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US midterms: Who won, who lost and what we know so far

Republicans on course to win House majority, with Senate too close to call, on a bad night for Donald Trump’s chosen candidates

Joe Sommerlad,Alisha Rahaman Sarkar
Thursday 10 November 2022 14:37 GMT
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'Definitely not a Republican wave': Lindsey Graham on midterm elections

As the results began to roll in from America’s midterm elections, it quickly became clear that the contest had been much closer than expected and the outcome more nail-biting and unpredictable than many had foreseen.

The Republicans appear poised to secure a majority in the House of Representatives, while Democrats are favoured to hold onto the Senate, with split control potentially complicating Joe Biden’s legislative agenda.

But the “red tsunami” that many blustering conservative commentators had confidently forecast was about to level Washington DC has most certainly not materialised.

South Carolina GOP senator Lindsey Graham admitted as much when he was asked by NBC what he had seen play out and answered dryly: “Definitely not a Republican wave, that is for darn sure.”

While many congressional headline-makers coasted to victory as anticipated, including the likes of New Yorkers Chuck Schumer and Alexandria Ocasio-Cortez and California governor Gavin Newsom for the Democrats, and Matt Gaetz and Marjorie Taylor Greene for the GOP, there were plenty of surprises in store.

Candidates backed by former president Donald Trump, in particular, had a very mixed evening indeed.

Here is a quick overview of the US midterms as the results stand on Thursday, with more due over the coming hours and days.

No red wave but Republicans still on track to win the House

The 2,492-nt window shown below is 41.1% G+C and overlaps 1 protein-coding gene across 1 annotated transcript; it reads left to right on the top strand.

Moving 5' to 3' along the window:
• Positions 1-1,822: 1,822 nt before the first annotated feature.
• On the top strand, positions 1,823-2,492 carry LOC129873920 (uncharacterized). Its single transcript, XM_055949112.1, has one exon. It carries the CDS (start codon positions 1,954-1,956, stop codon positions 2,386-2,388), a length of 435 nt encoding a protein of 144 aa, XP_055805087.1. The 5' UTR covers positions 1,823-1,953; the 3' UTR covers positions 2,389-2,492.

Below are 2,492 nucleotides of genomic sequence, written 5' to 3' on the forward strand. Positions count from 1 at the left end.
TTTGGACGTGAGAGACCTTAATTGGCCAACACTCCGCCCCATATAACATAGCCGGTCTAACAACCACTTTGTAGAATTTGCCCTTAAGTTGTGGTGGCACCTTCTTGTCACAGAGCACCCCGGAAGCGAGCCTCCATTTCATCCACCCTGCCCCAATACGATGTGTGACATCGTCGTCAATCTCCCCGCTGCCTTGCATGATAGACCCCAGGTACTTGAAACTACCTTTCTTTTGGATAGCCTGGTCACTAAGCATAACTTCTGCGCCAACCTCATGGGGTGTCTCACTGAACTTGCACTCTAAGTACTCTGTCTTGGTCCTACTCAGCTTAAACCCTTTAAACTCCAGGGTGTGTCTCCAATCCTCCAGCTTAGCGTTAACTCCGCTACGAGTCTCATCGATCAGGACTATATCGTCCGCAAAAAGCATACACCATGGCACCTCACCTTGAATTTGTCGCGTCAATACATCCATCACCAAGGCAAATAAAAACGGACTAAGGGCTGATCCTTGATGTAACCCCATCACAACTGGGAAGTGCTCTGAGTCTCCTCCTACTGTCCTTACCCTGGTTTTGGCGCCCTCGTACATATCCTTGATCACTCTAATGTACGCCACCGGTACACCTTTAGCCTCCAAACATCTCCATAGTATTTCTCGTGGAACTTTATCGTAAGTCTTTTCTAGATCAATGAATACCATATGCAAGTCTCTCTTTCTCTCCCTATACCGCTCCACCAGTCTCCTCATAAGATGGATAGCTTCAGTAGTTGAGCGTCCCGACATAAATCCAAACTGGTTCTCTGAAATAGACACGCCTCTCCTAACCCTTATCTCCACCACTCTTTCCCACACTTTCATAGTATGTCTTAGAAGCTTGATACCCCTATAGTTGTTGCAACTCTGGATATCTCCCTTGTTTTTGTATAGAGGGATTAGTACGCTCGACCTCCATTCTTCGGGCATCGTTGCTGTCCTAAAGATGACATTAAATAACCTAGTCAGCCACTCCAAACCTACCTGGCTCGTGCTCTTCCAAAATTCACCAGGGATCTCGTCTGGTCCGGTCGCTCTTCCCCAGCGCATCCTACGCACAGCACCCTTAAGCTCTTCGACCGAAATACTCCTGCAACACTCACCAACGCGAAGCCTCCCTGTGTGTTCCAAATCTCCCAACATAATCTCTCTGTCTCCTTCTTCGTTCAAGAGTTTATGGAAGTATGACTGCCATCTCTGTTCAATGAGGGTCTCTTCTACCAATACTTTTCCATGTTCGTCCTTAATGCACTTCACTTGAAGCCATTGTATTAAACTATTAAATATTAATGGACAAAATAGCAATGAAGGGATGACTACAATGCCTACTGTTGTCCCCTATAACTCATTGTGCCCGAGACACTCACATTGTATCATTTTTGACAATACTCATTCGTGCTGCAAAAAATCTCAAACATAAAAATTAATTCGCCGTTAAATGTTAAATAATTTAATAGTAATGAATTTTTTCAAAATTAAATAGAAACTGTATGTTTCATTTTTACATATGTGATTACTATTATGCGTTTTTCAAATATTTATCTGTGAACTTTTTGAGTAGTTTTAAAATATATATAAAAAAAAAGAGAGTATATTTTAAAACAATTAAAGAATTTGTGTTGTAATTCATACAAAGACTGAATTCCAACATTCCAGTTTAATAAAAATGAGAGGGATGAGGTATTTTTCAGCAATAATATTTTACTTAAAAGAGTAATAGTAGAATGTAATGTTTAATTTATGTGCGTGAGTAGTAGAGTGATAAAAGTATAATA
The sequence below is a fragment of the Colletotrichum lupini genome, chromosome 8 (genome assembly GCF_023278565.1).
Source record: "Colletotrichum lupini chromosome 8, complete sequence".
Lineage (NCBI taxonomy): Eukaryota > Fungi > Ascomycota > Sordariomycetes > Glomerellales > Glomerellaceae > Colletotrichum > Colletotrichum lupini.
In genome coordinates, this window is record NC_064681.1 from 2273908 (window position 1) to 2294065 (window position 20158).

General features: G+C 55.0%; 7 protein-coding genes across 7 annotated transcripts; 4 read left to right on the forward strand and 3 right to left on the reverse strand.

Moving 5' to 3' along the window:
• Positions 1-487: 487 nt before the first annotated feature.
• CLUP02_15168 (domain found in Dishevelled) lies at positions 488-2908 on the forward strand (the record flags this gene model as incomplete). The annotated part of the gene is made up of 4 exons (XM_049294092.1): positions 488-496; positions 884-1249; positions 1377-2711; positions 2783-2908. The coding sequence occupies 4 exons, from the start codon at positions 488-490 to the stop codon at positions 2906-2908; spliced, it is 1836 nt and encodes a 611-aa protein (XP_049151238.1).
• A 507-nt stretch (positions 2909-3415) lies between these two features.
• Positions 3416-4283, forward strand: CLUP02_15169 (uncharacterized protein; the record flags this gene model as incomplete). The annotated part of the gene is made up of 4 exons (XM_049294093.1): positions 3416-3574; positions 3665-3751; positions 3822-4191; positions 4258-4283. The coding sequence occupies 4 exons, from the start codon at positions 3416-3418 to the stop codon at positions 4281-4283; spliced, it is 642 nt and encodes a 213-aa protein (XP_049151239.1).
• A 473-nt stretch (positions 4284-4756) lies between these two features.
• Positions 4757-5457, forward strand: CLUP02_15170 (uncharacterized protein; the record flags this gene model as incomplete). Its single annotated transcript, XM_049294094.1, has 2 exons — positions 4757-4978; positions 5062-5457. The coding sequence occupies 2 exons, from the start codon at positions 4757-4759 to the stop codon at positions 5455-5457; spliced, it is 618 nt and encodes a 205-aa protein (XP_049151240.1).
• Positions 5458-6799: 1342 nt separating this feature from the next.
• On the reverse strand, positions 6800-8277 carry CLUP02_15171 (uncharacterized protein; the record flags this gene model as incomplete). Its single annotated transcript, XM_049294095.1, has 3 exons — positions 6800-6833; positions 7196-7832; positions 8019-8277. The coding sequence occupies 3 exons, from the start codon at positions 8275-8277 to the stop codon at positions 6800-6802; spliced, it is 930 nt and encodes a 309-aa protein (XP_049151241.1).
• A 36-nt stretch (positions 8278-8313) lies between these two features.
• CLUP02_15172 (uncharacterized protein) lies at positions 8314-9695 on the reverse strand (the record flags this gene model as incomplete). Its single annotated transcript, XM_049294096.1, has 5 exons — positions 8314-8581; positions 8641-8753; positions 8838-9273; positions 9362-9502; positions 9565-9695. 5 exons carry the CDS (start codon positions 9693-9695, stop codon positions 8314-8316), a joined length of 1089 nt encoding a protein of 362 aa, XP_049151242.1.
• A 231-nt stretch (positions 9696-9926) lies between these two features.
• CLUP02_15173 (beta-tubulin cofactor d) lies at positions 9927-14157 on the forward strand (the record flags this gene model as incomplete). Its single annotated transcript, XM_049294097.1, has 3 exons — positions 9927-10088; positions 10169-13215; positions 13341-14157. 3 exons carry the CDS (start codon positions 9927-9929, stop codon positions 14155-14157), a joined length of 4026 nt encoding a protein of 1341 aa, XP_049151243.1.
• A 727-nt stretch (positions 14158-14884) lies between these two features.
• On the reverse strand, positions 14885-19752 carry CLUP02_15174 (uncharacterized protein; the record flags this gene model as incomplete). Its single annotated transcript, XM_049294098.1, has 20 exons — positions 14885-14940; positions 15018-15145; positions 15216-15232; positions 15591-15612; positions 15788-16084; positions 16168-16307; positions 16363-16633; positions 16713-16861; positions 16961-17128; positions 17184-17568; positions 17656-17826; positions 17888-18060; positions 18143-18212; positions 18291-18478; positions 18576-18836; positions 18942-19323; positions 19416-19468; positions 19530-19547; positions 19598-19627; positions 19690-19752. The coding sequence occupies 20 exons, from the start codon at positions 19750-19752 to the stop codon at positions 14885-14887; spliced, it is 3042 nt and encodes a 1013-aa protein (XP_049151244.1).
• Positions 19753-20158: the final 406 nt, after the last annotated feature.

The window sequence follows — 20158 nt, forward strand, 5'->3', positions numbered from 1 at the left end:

While the GOP has certainly made gains and are still ultimately expected to seize the House by increasing their present 212 seats beyond the 218 target needed for a majority, a number of high-profile races have not played out as the Republicans might have wished, leaving campaign trail confidence looking much more like hubris.

The case of Democratic congresswoman Abigail Spanberger, a former CIA officer, winning a second-term in Virginia is a good example: she had been a prime target for House minority leader Kevin McCarthy and the National Republican Congressional Committee but nevertheless held on to beat challenger Yesli Vega by a wide margin.

Abigail Spanberger (AP)

Seth Magaziner likewise fought off a similar challenge from Republican Allan Fung to prevent a GOP flip in Rhode Island, while the Democrat Greg Landsman secured a swing for his party by unseating long-term Republican congressman Steve Chabot in Ohio.

Maga firebrand Lauren Boebert is meanwhile thought to be in trouble in Colorado, with her Democratic challenger Adam Frisch leading by fewer than 100 votes.

Other big disappointments for Republicans beyond the House were losses for their Senate and gubernatorial candidates Dr Mehmet Oz and Doug Mastriano in Pennsylvania, the failure of ex-army general and conspiracy theorist Dan Bolduc to win a seat in the upper chamber in New Hampshire, Lee Zeldin losing New York’s governorship to Kathy Hochul and Herschel Walker only managing to force a stalemate against Reverend Raphael Warnock in Georgia. The Georgia Senate race will head to a runoff on 6 December after neither candidate netted 50 per cent of the vote.